Cava I feel is the best kept sparkling wine secret. It tastes good, it’s made in the traditional method and comes in a good price point! Recently there have been some changes in the regulatory process of Cava. Nothing big, but for the consumer, we will be able to have a better understanding of the type of Cava we are purchasing.
First let me draw a map for you on where it’s produced. It comes from the Penedes region of Spain where San Sadurini d’Anoia is the capital of Cava with 95% of the production from here. In 2020 the Cava Regulatory Board approved new zoning of Cava Sub-Zones. This intent is so you can identify, taste, and smell the soils, the microclimate, basically the terroir of each sub-zone in the glass. The four subzones are:
Comtats de Barcelona – this is where 95% of the Cava is produced in the town of Sant Sadurni d’Anoia in Catalonia. This area is close to Barcelona.
Ebro Valley – This is the northernmost part of the D.O. (Designation of Origin) where the vineyards are influenced from the river Ebro. The climate is continental with cold winters and hot and dry summers
Viñedos de Almendralejo – Located in the southwestern part of the D.O. it is mainly flat. Altitude between 200 and 450 meters above sea level. A very dry climate with mild winters and hot summers with a warm wind.
Levante Zone – This area lies between the Mediterranean Sea and the Castilian Meseta in Valencia. They experience a dry meso-Mediterranean climate but with strong thermal contrast between day and night with long cold winters.
Cava is produced in the traditional method where the second fermentation happens in the bottle. There are three indigenous grapes that are found in the traditional Cava. Macabeo, Xarel-lo and Parellada. Other grape varieties are permits, which are: Chardonnay, Garnacha, Trepat, Pinot Noir, Monastrell and Malvasia (Subirat Parent). You can find Cava that is produced with Chardonnay and Pinot Noir, just like a Champagne and what we know as traditional Cava is produced from Macabeo, Xarel-lo and Parellada. Not to be left out, you have Rose Cava too.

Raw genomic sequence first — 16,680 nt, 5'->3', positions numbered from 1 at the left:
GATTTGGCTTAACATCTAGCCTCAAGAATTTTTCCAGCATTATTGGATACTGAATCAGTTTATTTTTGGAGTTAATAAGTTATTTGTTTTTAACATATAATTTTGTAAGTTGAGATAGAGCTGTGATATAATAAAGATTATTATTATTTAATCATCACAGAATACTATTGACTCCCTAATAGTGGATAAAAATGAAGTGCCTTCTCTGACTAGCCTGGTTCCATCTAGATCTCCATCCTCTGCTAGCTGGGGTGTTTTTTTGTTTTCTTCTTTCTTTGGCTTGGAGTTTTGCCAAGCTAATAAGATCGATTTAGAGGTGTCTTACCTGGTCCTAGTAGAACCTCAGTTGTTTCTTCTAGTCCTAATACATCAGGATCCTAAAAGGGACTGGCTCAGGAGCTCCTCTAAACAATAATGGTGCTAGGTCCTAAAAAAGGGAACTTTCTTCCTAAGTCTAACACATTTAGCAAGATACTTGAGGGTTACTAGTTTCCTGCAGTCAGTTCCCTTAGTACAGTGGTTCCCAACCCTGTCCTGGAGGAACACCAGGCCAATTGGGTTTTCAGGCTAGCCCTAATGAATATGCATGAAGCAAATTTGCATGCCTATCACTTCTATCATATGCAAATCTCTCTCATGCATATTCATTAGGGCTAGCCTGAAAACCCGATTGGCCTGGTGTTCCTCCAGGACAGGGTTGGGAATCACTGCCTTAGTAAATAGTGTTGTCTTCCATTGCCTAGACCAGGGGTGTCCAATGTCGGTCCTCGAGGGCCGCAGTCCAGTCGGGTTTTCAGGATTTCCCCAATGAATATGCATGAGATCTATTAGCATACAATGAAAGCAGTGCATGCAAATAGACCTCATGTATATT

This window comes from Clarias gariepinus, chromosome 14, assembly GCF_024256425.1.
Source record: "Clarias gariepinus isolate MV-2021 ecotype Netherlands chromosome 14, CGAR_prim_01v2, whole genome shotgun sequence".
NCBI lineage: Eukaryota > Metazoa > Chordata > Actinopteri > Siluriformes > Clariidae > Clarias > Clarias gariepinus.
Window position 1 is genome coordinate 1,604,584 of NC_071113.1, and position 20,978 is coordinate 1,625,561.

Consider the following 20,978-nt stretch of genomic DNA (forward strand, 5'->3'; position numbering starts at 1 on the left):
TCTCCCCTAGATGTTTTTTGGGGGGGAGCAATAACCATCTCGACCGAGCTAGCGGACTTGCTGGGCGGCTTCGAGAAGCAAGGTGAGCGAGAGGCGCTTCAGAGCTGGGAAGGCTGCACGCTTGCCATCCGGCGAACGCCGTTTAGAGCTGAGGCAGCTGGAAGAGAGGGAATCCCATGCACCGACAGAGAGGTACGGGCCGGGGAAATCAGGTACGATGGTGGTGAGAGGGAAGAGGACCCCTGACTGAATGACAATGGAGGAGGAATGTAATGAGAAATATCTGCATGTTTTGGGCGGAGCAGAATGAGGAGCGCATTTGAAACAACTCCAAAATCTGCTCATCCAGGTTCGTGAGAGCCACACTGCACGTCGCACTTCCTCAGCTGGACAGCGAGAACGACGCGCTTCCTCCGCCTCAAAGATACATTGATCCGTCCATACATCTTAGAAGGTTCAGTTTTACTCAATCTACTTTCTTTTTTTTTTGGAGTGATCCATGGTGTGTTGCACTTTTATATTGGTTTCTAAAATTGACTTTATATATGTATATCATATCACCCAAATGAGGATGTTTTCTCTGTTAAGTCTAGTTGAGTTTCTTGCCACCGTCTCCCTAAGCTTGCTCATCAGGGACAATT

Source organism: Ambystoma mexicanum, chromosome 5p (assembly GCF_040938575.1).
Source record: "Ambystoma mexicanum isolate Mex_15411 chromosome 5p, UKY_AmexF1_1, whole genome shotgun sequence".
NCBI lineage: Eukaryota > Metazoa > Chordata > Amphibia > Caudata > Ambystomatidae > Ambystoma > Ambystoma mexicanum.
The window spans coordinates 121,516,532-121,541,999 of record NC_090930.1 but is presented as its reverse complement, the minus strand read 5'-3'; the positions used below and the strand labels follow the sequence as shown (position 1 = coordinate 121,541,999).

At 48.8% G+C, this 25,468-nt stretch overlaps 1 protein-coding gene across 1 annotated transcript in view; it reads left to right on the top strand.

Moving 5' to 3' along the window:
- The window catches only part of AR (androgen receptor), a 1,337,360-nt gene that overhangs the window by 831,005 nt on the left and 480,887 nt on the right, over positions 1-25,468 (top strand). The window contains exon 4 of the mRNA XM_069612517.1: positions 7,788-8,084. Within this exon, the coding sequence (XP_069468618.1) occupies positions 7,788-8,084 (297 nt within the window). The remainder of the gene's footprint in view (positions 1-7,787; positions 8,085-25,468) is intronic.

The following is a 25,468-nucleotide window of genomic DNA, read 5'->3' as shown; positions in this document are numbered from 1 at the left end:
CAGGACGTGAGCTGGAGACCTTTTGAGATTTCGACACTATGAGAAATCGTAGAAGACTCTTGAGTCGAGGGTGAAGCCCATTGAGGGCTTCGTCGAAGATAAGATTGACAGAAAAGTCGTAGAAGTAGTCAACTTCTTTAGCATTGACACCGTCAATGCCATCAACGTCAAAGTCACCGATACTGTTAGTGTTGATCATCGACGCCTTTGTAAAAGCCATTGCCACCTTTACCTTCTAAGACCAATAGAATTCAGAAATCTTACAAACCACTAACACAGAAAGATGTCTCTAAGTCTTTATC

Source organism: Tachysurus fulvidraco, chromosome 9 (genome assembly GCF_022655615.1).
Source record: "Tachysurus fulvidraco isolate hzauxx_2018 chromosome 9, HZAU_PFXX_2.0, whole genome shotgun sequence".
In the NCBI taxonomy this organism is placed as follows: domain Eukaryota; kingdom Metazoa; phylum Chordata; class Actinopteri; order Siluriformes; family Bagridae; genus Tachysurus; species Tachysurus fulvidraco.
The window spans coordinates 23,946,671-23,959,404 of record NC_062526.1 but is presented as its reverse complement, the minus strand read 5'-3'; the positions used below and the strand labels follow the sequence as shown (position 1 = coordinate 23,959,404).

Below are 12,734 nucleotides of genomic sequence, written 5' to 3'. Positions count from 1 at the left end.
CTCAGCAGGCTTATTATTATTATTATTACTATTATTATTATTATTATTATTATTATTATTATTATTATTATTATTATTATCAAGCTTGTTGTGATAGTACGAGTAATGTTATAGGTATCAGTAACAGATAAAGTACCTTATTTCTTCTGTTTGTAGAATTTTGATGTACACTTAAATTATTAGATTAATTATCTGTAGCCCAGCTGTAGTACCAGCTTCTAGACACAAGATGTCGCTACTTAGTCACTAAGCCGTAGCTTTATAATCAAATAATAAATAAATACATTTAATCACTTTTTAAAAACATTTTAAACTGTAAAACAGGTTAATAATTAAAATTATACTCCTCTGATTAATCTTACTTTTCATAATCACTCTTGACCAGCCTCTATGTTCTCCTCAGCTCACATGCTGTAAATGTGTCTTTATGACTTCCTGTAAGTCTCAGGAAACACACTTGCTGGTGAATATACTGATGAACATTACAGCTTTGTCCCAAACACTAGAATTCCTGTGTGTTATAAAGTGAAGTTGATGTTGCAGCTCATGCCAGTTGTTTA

There are four different categories of Cava all with different aging requirements. The youngest is Cava de Guarda with minimum aging in the bottle of 9 months. This Cava will be bursting with freshness, lightly fruity, and crisp.
The next category is Cava De Guarda Superior Reserva which will spend 18 months aging in the bottle. The grapes must come from specific vineyards and be organically grown. This Cava will be a bit more complex and delicate.
With even more aging in the bottle, 30 months we have the category of Cava De Guarda Superior Gran Reserva. Then the special Cava aged for 36+ months Cava De Guarda Superior De Paraje Calificado. Requirements for this level of Cava are the grapes must be harvested by hand and come from vines at least 10 years old and single vintage. The wine must be produced and bottled on site. This will be a more elegant wine with complex aroma. This will be difficult to find because only 10 Cavas have achieved this recognition. (Sorry to tease you)
Cava does come with a sweetness scale. Brut Nature is the driest. Then Extra Brut and Brut and those three are most likely Cavas you will find. Then moving more towards the sweet side you have Extra Dry (Seco), Dry (Seco) and Semi-Dry (Seco) which will have a sweetness to it, with Dolce being the sweetest. Also keep in mind the acid to sugar ratio and although “sweet” might not taste terribly sweet and will pair well with desserts.
We are going to be seeing new labels on the Cava bottle that will identify the classification. Green for Cava De Guarda, silver for Cava De Guarda Superior, Gold for Cava De Guarda Gran Reserva and platinum. On this label it will identify the sub-zone where the wine was produced, the product category, volume and a quality assurance code that is a unique code issued by the Cava Regulatory Council.
I tasted 2 Cava recently to celebrate Cava week.
Segura Viudas Brut Reserva SRP $25.99 – What a fancy bottle! The Cava is a blend of 75% Macabeo and 25% Chardonnay and aged on the lees for 24 months. There was a touch of breadiness on the nose showing crisp minerality and white flowers. The palate had a hint of honey with crisp apples, and pears. Paired really well with fried chicken.
Coral Roger Goulart Brute Rose 2017 $14. This Cava is a blend of 70% Garnacha adn 30% Pinot Noir and spent 9 months aging in the bottle. Beautiful color with aromas strawberry, orange pith and hints of minerality. The palate showed red fruit, raspberries, strawberries with a hint of citrus and a nice minerality finish.